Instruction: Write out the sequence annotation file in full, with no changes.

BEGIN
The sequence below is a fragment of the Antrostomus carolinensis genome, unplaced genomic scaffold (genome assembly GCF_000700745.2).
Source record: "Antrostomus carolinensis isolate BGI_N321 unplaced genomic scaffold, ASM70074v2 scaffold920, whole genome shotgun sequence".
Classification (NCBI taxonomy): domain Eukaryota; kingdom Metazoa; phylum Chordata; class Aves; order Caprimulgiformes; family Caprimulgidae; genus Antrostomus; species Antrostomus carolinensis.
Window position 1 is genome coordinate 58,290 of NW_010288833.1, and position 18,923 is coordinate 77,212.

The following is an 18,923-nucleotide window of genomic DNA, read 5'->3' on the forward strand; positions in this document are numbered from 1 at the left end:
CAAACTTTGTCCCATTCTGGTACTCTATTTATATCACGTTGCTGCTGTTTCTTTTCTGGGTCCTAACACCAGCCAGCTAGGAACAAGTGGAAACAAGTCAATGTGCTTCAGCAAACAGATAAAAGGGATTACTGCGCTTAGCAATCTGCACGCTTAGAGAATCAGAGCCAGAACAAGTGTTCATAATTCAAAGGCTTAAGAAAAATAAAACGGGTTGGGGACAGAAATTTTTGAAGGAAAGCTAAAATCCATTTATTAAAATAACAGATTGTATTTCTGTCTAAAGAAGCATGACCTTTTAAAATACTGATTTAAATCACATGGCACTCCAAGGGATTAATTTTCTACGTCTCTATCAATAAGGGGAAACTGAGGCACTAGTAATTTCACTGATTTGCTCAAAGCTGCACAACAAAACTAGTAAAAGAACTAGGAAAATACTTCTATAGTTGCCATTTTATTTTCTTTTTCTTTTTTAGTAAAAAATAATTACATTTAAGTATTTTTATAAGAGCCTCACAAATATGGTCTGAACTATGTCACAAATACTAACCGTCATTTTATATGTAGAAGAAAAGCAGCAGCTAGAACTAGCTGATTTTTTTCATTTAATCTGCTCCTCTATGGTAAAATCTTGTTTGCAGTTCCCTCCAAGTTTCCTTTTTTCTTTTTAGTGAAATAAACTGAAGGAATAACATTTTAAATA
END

The sequence below is a fragment of the Antrostomus carolinensis genome, unplaced genomic scaffold (genome assembly GCF_000700745.2).
Source record: "Antrostomus carolinensis isolate BGI_N321 unplaced genomic scaffold, ASM70074v2 scaffold920, whole genome shotgun sequence".
Classification (NCBI taxonomy): domain Eukaryota; kingdom Metazoa; phylum Chordata; class Aves; order Caprimulgiformes; family Caprimulgidae; genus Antrostomus; species Antrostomus carolinensis.
Window position 1 is genome coordinate 58,290 of NW_010288833.1, and position 18,923 is coordinate 77,212.

The following is an 18,923-nucleotide window of genomic DNA, read 5'->3' on the forward strand; positions in this document are numbered from 1 at the left end:
CAAACTTTGTCCCATTCTGGTACTCTATTTATATCACGTTGCTGCTGTTTCTTTTCTGGGTCCTAACACCAGCCAGCTAGGAACAAGTGGAAACAAGTCAATGTGCTTCAGCAAACAGATAAAAGGGATTACTGCGCTTAGCAATCTGCACGCTTAGAGAATCAGAGCCAGAACAAGTGTTCATAATTCAAAGGCTTAAGAAAAATAAAACGGGTTGGGGACAGAAATTTTTGAAGGAAAGCTAAAATCCATTTATTAAAATAACAGATTGTATTTCTGTCTAAAGAAGCATGACCTTTTAAAATACTGATTTAAATCACATGGCACTCCAAGGGATTAATTTTCTACGTCTCTATCAATAAGGGGAAACTGAGGCACTAGTAATTTCACTGATTTGCTCAAAGCTGCACAACAAAACTAGTAAAAGAACTAGGAAAATACTTCTATAGTTGCCATTTTATTTTCTTTTTCTTTTTTAGTAAAAAATAATTACATTTAAGTATTTTTATAAGAGCCTCACAAATATGGTCTGAACTATGTCACAAATACTAACCGTCATTTTATATGTAGAAGAAAAGCAGCAGCTAGAACTAGCTGATTTTTTTCATTTAATCTGCTCCTCTATGGTAAAATCTTGTTTGCAGTTCCCTCCAAGTTTCCTTTTTTCTTTTTAGTGAAATAAACTGAAGGAATAACATTTTAAATA